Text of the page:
Of course, the oil you choose to run does thin like crazy under high temps. You might want to try Mobil 1 15W-50 in an attempt to retain pressure while hot. I have had very good luck with M1. Also, did you put in a high volume oil pump? In my past life when I worked on Chevy engines as a hobby, I always made sure to use a high volume oil pump. This was because the oil pressure would be low after backyard overhaul if I did not. Keep in mind that oil pumps do wear out too. Chris
No I did not go with the high pressure pump - Kind of wish I would have... But I did replace the pump with a Meldings (sp?) standard volume pump. The oil does fine at "normal" temps 180-195, but in the 230 range it apears to drop out... I do understand the difference between different oil brands, but you are recomending a thicker and different brand. I mean 15W-50 is MUCH thicker then the 5W-30 I have in there now. I would think if I put 15W-50 in there now it would give higher pressures no matter the brand (assuming they follow the requirements). 6T6Cuda
Originally posted by 6T6Cuda: The oil does fine at "normal" temps 180-195, but in the 230 range it apears to drop out... 6T6Cuda
If this is a problem, I don't know how to say it more simply...run a thicker oil!
Ok then, try a 10w-30 first, in no or not enough improvement, go with a 15w-40. It sounds like you just have excessive bearing clearance. It was probably checking good when you built it, but if the cam or crank is even minutly out of round or bent, it will eat into that new bearing and after a couple hunderd miles, be low in pressure due to larger clearances.
The first engine, a 283 CI Chevy I built, I used the Hot Rod Magazine article on how to rebuild and engine! I did everything right, Except I didn`t check the top compression ring for end gap! I checked all the others but didn`t check the top one as all the rest were ok! I purchased the rings from JC Whitney, (Go figure), Young and dumb and got what I paid for! I guess they just took a ring out of a standard sized package to make up the chrome ring pack! The rest were correct .60 over! Engine ran wonderfull as long as you didn`t put a load on it, Man it would blow the dipstick right out of the engine, oil everywhere! All the mechanics I talked to told me that the chrome ring wasn`t seated and give it some time! I put 5,000 Mi. on it the tore it down to re ring it! For some unknown reason I put the top ring in the cylinder to check the gap and it was 1/4"! We all live and learn!! Keep at it, I have to hand it to you for doing it yourself! I know that the front wheel drives of today are really no fun to work on! Hasbeen [Cheers!] [ November 07, 2003, 03:49 PM: Message edited by: Hasbeen ]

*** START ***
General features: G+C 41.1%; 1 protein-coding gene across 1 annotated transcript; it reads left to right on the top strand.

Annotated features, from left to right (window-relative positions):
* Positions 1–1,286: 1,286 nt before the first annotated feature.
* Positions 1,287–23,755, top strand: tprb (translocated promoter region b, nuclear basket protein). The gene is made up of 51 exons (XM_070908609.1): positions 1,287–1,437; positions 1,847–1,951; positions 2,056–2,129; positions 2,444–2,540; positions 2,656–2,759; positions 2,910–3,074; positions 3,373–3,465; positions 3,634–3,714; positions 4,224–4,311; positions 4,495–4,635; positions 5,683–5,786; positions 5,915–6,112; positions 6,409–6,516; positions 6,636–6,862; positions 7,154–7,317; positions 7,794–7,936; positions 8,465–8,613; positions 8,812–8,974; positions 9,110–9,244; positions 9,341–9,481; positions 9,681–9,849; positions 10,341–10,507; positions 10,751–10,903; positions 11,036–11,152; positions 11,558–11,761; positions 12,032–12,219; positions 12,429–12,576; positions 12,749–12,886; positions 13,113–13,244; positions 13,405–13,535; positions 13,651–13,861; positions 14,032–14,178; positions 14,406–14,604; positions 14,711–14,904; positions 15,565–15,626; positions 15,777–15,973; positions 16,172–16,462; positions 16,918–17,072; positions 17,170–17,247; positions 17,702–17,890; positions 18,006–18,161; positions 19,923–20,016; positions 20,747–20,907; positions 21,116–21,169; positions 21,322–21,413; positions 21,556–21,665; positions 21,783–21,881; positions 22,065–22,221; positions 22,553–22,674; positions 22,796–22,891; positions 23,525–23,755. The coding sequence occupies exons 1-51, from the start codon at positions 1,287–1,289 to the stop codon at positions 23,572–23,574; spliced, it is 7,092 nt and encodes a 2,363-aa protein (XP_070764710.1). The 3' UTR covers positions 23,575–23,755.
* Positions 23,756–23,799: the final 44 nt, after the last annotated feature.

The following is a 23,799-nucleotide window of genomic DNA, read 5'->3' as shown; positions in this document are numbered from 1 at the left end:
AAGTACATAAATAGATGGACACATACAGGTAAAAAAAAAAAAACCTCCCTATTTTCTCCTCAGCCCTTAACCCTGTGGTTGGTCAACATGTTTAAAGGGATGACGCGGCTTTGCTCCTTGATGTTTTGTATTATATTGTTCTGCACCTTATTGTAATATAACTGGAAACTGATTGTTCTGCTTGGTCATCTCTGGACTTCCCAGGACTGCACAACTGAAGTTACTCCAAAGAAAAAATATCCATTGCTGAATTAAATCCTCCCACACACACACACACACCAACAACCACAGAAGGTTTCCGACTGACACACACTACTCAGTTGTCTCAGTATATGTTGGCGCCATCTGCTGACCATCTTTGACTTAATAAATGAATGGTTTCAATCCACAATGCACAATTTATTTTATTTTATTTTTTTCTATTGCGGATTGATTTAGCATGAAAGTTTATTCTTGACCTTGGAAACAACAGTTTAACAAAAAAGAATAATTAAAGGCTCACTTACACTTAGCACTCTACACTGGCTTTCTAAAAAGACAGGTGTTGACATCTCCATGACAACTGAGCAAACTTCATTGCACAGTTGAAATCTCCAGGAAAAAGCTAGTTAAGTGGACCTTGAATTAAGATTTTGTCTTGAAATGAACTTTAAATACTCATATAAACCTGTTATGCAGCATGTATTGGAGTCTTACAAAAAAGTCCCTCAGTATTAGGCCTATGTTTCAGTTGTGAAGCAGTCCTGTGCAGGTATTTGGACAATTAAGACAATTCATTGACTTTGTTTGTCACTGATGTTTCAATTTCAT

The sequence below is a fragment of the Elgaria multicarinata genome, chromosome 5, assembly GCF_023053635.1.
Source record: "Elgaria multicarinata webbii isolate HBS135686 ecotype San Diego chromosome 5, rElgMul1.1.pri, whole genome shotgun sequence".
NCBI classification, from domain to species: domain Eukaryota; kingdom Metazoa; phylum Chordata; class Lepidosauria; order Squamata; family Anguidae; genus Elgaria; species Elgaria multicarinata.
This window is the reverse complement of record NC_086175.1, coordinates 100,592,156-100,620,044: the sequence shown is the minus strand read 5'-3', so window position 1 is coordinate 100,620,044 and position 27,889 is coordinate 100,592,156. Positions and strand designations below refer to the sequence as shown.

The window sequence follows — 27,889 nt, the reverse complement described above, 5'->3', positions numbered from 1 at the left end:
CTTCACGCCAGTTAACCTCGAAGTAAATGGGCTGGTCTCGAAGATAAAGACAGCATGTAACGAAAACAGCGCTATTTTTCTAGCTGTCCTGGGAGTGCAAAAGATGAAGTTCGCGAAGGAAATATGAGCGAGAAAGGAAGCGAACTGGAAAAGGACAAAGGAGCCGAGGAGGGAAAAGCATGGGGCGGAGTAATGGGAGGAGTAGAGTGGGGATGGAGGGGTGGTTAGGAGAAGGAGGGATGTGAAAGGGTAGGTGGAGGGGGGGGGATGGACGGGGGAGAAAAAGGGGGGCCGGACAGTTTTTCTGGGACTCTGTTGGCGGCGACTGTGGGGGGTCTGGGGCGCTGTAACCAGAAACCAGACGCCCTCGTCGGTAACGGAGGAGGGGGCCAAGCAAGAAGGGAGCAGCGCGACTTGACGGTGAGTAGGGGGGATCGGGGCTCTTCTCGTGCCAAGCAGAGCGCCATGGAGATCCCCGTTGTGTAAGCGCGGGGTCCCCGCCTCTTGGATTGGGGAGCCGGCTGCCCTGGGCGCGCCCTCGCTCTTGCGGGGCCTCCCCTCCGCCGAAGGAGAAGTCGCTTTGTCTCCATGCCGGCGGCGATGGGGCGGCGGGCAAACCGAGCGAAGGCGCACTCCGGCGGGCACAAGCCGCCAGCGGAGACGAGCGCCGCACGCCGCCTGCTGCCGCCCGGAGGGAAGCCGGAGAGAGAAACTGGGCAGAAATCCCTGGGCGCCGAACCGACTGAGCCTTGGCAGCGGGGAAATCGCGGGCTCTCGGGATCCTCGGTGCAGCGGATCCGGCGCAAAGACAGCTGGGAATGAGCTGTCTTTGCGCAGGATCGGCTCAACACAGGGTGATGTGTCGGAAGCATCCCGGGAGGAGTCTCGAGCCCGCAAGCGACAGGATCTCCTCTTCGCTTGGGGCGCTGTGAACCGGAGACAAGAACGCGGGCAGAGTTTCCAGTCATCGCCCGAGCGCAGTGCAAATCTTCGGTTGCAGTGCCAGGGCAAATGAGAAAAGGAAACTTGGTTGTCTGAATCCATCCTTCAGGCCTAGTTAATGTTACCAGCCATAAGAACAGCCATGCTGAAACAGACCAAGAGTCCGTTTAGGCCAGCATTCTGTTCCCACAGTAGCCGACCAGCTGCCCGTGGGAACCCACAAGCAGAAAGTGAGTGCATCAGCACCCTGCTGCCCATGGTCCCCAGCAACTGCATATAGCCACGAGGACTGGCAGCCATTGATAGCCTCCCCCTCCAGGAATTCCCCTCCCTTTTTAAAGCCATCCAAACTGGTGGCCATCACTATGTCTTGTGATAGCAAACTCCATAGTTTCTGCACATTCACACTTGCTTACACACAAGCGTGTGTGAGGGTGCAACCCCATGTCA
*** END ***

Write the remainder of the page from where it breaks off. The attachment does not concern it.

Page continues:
Has been, that reminds me of my buddies former vehicle, a 92 Mitsubishi Galant VR-4. They were a a 4 door Turbo Eclipse basically. It had around 150K on the clock with a turbo that was so worn out, you could see a 1/4 inch of daylight through the exhaust housing [Eek!] No boost whatsoever. So we slapped on a ported larger mitsubishi turbo and uped the boost and put a full exhaust on. We ran the CRAP out of that car for about 10,000 miles. By the time it was on it's death bed, it would shoot the dipstick literally 10 feet in the air with the hood off and a real good, hard launch. The instant that boost built, like before you even had the clutch out all the way, the dipstick would be airborn. We did this many times as it was just too **** funny. [crushedcar] Unfortunatly, it had so much blowby and was burning so much oil, it had to run on Valvoline 20w-50 racing oil, even in our cold winters, and that spelled the end of that motor. [Cool]